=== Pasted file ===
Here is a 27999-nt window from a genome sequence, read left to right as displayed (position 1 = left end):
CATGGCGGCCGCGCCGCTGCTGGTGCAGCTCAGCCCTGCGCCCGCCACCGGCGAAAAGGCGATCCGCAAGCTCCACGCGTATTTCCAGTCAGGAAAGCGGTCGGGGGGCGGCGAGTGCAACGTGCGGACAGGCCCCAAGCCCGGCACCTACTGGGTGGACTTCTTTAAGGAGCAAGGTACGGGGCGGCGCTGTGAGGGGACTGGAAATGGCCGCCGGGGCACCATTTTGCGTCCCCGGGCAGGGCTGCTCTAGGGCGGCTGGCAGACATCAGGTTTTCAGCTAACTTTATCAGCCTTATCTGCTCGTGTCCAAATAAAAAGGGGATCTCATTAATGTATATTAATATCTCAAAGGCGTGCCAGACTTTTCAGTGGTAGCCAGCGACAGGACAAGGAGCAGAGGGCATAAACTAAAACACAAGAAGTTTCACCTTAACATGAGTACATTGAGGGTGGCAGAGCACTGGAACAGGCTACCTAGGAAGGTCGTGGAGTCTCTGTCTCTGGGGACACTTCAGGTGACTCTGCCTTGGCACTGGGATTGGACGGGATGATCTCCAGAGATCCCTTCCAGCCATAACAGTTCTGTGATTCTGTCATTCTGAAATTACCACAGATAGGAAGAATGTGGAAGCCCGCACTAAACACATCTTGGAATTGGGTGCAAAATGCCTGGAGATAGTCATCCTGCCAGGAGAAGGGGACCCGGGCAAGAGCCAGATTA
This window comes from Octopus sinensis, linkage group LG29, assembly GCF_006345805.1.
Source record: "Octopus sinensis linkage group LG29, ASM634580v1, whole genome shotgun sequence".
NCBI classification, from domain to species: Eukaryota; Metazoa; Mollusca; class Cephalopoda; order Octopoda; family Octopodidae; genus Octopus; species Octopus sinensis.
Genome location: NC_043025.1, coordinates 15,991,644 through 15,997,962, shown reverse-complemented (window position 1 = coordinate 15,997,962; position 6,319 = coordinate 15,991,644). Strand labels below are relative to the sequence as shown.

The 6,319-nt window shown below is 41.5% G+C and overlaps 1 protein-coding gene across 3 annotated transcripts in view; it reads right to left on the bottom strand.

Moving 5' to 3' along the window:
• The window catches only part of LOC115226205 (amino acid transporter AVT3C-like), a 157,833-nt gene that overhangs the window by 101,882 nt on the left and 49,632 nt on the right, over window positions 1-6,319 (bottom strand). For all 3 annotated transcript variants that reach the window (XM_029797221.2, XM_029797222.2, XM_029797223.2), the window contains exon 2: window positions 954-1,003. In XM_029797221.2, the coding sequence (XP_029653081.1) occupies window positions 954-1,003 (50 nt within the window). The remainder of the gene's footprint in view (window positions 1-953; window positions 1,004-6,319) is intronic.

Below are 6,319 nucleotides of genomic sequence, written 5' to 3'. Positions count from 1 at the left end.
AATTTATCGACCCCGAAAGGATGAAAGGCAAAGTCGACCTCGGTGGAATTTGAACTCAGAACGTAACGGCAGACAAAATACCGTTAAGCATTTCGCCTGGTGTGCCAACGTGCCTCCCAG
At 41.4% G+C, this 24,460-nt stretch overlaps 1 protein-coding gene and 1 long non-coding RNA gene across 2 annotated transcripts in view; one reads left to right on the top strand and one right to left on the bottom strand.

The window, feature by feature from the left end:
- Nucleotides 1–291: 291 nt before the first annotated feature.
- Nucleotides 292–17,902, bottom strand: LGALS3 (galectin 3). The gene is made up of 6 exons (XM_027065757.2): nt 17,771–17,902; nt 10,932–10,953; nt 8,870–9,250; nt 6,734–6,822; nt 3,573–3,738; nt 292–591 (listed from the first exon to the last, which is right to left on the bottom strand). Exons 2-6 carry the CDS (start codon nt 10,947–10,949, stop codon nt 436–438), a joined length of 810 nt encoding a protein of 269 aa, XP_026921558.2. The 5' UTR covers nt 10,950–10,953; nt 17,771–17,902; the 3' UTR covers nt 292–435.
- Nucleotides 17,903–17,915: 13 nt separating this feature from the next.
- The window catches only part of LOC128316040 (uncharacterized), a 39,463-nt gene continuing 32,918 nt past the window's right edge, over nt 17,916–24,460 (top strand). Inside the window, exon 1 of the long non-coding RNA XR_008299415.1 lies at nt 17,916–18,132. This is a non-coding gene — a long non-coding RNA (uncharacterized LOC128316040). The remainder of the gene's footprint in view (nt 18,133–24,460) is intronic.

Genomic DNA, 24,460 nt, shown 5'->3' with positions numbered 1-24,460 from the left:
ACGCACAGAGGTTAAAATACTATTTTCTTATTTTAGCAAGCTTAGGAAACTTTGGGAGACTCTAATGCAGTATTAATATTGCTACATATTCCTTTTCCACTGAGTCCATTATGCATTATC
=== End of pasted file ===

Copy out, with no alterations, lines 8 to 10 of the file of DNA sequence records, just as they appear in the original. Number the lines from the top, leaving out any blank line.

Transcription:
Moving 5' to 3' along the window:
• The window catches only part of LOC115226205 (amino acid transporter AVT3C-like), a 157,833-nt gene that overhangs the window by 101,882 nt on the left and 49,632 nt on the right, over window positions 1-6,319 (bottom strand). For all 3 annotated transcript variants that reach the window (XM_029797221.2, XM_029797222.2, XM_029797223.2), the window contains exon 2: window positions 954-1,003. In XM_029797221.2, the coding sequence (XP_029653081.1) occupies window positions 954-1,003 (50 nt within the window). The remainder of the gene's footprint in view (window positions 1-953; window positions 1,004-6,319) is intronic.

Below are 6,319 nucleotides of genomic sequence, written 5' to 3'. Positions count from 1 at the left end.